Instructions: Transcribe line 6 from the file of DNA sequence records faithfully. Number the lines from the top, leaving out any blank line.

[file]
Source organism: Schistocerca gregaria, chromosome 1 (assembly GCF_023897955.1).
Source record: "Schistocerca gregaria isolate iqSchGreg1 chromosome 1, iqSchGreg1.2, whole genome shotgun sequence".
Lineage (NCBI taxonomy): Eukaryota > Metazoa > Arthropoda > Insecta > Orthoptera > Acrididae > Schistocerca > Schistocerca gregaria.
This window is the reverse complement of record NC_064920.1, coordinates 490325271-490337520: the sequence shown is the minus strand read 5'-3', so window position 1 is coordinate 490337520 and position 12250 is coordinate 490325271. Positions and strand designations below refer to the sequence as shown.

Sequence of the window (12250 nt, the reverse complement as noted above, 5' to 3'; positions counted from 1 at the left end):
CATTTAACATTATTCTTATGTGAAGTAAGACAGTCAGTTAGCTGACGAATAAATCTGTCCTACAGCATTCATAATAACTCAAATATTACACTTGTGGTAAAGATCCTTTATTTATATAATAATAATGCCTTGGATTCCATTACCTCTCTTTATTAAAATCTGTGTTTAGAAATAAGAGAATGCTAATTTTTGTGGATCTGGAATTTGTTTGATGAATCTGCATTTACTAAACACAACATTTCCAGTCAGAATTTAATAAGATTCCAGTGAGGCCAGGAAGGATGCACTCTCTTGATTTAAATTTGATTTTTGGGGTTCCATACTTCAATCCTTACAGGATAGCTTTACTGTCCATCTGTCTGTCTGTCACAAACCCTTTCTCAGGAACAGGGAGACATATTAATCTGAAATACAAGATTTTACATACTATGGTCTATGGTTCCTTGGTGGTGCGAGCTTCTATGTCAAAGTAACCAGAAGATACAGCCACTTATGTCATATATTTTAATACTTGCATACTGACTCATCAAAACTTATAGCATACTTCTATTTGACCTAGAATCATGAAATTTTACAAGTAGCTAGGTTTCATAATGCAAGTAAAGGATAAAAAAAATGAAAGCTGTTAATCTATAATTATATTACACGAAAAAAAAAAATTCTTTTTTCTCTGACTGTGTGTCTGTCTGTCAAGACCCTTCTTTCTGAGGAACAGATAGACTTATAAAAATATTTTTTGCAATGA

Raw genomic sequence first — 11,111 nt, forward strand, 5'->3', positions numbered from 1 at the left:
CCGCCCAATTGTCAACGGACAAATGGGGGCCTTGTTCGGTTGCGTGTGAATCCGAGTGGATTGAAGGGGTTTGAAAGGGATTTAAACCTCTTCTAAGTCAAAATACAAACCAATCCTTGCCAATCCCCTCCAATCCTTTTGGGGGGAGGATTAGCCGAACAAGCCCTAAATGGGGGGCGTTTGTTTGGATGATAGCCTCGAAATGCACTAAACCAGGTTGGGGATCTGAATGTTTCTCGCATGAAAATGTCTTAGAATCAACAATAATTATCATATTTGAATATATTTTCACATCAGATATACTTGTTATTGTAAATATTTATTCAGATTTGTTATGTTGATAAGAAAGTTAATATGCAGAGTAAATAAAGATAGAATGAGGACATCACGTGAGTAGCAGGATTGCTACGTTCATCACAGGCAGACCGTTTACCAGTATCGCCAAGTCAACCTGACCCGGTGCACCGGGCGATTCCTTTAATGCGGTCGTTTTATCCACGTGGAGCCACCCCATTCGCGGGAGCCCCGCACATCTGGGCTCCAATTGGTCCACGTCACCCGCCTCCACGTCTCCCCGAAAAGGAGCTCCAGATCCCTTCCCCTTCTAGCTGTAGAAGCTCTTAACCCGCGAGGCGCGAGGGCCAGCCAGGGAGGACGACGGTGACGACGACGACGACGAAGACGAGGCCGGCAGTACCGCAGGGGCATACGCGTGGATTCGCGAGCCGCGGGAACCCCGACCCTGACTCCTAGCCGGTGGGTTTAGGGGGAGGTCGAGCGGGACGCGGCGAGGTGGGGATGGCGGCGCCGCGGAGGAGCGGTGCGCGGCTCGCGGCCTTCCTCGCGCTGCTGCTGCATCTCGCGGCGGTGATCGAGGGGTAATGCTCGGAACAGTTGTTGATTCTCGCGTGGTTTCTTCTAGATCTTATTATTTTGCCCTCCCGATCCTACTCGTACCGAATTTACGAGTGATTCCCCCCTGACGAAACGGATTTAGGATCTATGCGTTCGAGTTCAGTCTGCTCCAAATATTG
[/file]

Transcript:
CATTTAACATTATTCTTATGTGAAGTAAGACAGTCAGTTAGCTGACGAATAAATCTGTCCTACAGCATTCATAATAACTCAAATATTACACTTGTGGTAAAGATCCTTTATTTATATAATAATAATGCCTTGGATTCCATTACCTCTCTTTATTAAAATCTGTGTTTAGAAATAAGAGAATGCTAATTTTTGTGGATCTGGAATTTGTTTGATGAATCTGCATTTACTAAACACAACATTTCCAGTCAGAATTTAATAAGATTCCAGTGAGGCCAGGAAGGATGCACTCTCTTGATTTAAATTTGATTTTTGGGGTTCCATACTTCAATCCTTACAGGATAGCTTTACTGTCCATCTGTCTGTCTGTCACAAACCCTTTCTCAGGAACAGGGAGACATATTAATCTGAAATACAAGATTTTACATACTATGGTCTATGGTTCCTTGGTGGTGCGAGCTTCTATGTCAAAGTAACCAGAAGATACAGCCACTTATGTCATATATTTTAATACTTGCATACTGACTCATCAAAACTTATAGCATACTTCTATTTGACCTAGAATCATGAAATTTTACAAGTAGCTAGGTTTCATAATGCAAGTAAAGGATAAAAAAAATGAAAGCTGTTAATCTATAATTATATTACACGAAAAAAAAAAATTCTTTTTTCTCTGACTGTGTGTCTGTCTGTCAAGACCCTTCTTTCTGAGGAACAGATAGACTTATAAAAATATTTTTTGCAATGA